Muscle spasms and cramps can also be caused by neuromuscular disorders, such as multiple sclerosis or a spinal cord injury. Movement disorders called dystonias also lead to forceful contractions. Dystonias can also be a complication of stroke. Certain medications can cause involuntary muscle contractions as well.
Repetition is usually the catalyst for my spasms, they are violent and i have little control over the limb whilst its happening, often not being able to get any signal through for quite awhile afterwards, limp noodle sort of fits. It might be worth trying to breaking it up into shorter sessions and see if you can pre-empt it from starting. Our health pages have a good article by Quix on muscle tone that might be worth reading.
I do not have MS (though no explanation for my symptoms over 12 years) but I DO have this.
Or, at least I used to--when I was still able to walk fast enough to generate the twitches.
I would walk almost two miles, fast (ten years ago), and when I got home and stopped moving (sat down), the muscles all across my rear and hips would twitch wildly, like popcorn popping. This would last a couple minutes at most, maybe.
Never got any answer for this. Now I cannot walk for two blocks or be on the exercise bike more than half a minute before I have to stop and rest my legs. Not enough to generate the twitching.
If anyone gets a good answer for the post-exercise twitching, I'd love to hear it. Is this NORMAL??
They feel like twitches to me but they occur in both my thighs and bottom. I am not sure they are spasms due to the fact that they don't hurt and they are not stopping me from doing things. maybe they are spasms. I will talk to my neuro tomorrow when I see him and see what he has to say about it.
I had Guillain Barre Syndrome about 22 months ago which causes demyelination of peripheral nerves. It caused permanent peripheral neuropathy and since then I have these crazy muscle twitches after exercise. They are all over my legs, mostly upper legs, and there are hundreds or thousands of them and they last about 10 minutes. I read somewhere that when the some of the nerves are destroyed or aren't working, then the nerves that do work get overloaded with impulses from the brain. This is what causes these twitches. I do have regular twitches too, everywhere, but these after exercise are more crazy.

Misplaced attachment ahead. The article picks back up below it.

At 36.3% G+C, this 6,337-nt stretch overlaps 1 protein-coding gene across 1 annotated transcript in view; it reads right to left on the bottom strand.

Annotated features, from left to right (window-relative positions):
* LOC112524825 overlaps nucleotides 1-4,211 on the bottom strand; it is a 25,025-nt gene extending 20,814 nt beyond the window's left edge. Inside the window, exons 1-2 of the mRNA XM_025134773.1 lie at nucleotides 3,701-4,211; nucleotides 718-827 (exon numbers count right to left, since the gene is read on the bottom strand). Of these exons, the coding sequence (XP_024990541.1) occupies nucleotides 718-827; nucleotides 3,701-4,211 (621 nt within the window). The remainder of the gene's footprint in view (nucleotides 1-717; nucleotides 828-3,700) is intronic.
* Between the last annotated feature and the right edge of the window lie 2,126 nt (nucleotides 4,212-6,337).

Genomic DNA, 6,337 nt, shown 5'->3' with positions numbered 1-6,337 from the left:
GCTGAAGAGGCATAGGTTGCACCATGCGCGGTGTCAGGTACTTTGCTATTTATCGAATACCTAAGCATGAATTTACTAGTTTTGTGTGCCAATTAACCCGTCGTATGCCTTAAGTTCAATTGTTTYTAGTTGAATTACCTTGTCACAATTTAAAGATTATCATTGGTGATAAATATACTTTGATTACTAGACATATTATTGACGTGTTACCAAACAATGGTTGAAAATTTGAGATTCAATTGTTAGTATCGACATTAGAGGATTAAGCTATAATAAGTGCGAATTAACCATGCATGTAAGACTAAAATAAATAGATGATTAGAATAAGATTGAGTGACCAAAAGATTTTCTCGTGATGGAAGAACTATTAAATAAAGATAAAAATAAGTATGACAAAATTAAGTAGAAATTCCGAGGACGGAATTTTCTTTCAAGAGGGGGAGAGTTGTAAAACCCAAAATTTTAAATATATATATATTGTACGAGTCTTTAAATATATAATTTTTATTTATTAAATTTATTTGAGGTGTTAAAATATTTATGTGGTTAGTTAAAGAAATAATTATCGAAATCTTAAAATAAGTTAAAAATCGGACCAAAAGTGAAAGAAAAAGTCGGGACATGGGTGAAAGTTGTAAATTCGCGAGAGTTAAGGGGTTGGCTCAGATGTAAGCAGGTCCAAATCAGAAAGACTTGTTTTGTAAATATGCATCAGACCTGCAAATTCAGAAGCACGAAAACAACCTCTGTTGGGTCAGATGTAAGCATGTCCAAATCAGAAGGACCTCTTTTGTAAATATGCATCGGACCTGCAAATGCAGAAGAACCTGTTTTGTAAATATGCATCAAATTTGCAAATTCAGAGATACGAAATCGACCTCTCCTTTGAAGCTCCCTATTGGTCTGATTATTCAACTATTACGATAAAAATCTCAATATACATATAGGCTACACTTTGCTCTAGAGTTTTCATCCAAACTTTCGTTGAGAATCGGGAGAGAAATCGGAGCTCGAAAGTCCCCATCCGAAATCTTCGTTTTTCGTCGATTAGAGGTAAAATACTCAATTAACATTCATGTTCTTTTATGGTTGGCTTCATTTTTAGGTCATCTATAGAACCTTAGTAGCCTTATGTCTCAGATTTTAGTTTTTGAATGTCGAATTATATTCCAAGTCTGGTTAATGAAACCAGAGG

I get this too, def after alittle excerise. I never had it as bad as it is now before my recent "MS" attack, so I think mine is related to my MS. It doesn't hurt and so far I'm just carrying on with the excerising as I think its very important to stay fit :)
Copyright 1994-2016 MedHelp International. All rights reserved.
MedHelp is a division of Aptus Health.
This site complies with the HONcode standard for trustworthy health information.
The Content on this Site is presented in a summary fashion, and is intended to be used for educational and entertainment purposes only. It is not intended to be and should not be interpreted as medical advice or a diagnosis of any health or fitness problem, condition or disease; or a recommendation for a specific test, doctor, care provider, procedure, treatment plan, product, or course of action. Med Help International, Inc. is not a medical or healthcare provider and your use of this Site does not create a doctor / patient relationship. We disclaim all responsibility for the professional qualifications and licensing of, and services provided by, any physician or other health providers posting on or otherwise referred to on this Site and/or any Third Party Site. Never disregard the medical advice of your physician or health professional, or delay in seeking such advice, because of something you read on this Site. We offer this Site AS IS and without any warranties. By using this Site you agree to the following Terms and Conditions. If you think you may have a medical emergency, call your physician or 911 immediately.